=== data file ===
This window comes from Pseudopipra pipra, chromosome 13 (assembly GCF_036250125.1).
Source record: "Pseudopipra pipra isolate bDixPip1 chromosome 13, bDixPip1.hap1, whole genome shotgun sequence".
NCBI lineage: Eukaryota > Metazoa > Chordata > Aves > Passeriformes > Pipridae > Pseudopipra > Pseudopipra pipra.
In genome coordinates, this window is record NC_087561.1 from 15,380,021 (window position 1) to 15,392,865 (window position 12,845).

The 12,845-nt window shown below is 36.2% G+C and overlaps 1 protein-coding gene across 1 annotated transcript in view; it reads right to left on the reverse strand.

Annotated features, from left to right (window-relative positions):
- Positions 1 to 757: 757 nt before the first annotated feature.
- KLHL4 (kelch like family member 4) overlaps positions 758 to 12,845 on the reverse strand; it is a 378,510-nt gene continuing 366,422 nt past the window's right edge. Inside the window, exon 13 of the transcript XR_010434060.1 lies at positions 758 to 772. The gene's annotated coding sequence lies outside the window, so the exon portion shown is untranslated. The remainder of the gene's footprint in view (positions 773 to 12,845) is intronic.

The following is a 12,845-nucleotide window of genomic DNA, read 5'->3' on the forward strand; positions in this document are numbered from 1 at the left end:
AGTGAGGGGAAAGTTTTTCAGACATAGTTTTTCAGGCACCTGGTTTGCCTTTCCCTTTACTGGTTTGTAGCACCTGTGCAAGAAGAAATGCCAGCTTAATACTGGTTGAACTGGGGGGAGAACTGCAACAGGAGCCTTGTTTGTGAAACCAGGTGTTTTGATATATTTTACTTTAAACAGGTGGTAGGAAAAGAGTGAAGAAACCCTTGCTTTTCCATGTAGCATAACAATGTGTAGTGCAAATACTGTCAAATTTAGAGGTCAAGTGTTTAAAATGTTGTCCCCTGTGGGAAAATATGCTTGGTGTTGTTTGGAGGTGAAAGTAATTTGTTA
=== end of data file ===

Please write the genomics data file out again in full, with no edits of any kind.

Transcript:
This window comes from Pseudopipra pipra, chromosome 13 (assembly GCF_036250125.1).
Source record: "Pseudopipra pipra isolate bDixPip1 chromosome 13, bDixPip1.hap1, whole genome shotgun sequence".
NCBI lineage: Eukaryota > Metazoa > Chordata > Aves > Passeriformes > Pipridae > Pseudopipra > Pseudopipra pipra.
In genome coordinates, this window is record NC_087561.1 from 15,380,021 (window position 1) to 15,392,865 (window position 12,845).

The 12,845-nt window shown below is 36.2% G+C and overlaps 1 protein-coding gene across 1 annotated transcript in view; it reads right to left on the reverse strand.

Annotated features, from left to right (window-relative positions):
- Positions 1 to 757: 757 nt before the first annotated feature.
- KLHL4 (kelch like family member 4) overlaps positions 758 to 12,845 on the reverse strand; it is a 378,510-nt gene continuing 366,422 nt past the window's right edge. Inside the window, exon 13 of the transcript XR_010434060.1 lies at positions 758 to 772. The gene's annotated coding sequence lies outside the window, so the exon portion shown is untranslated. The remainder of the gene's footprint in view (positions 773 to 12,845) is intronic.

The following is a 12,845-nucleotide window of genomic DNA, read 5'->3' on the forward strand; positions in this document are numbered from 1 at the left end:
AGTGAGGGGAAAGTTTTTCAGACATAGTTTTTCAGGCACCTGGTTTGCCTTTCCCTTTACTGGTTTGTAGCACCTGTGCAAGAAGAAATGCCAGCTTAATACTGGTTGAACTGGGGGGAGAACTGCAACAGGAGCCTTGTTTGTGAAACCAGGTGTTTTGATATATTTTACTTTAAACAGGTGGTAGGAAAAGAGTGAAGAAACCCTTGCTTTTCCATGTAGCATAACAATGTGTAGTGCAAATACTGTCAAATTTAGAGGTCAAGTGTTTAAAATGTTGTCCCCTGTGGGAAAATATGCTTGGTGTTGTTTGGAGGTGAAAGTAATTTGTTA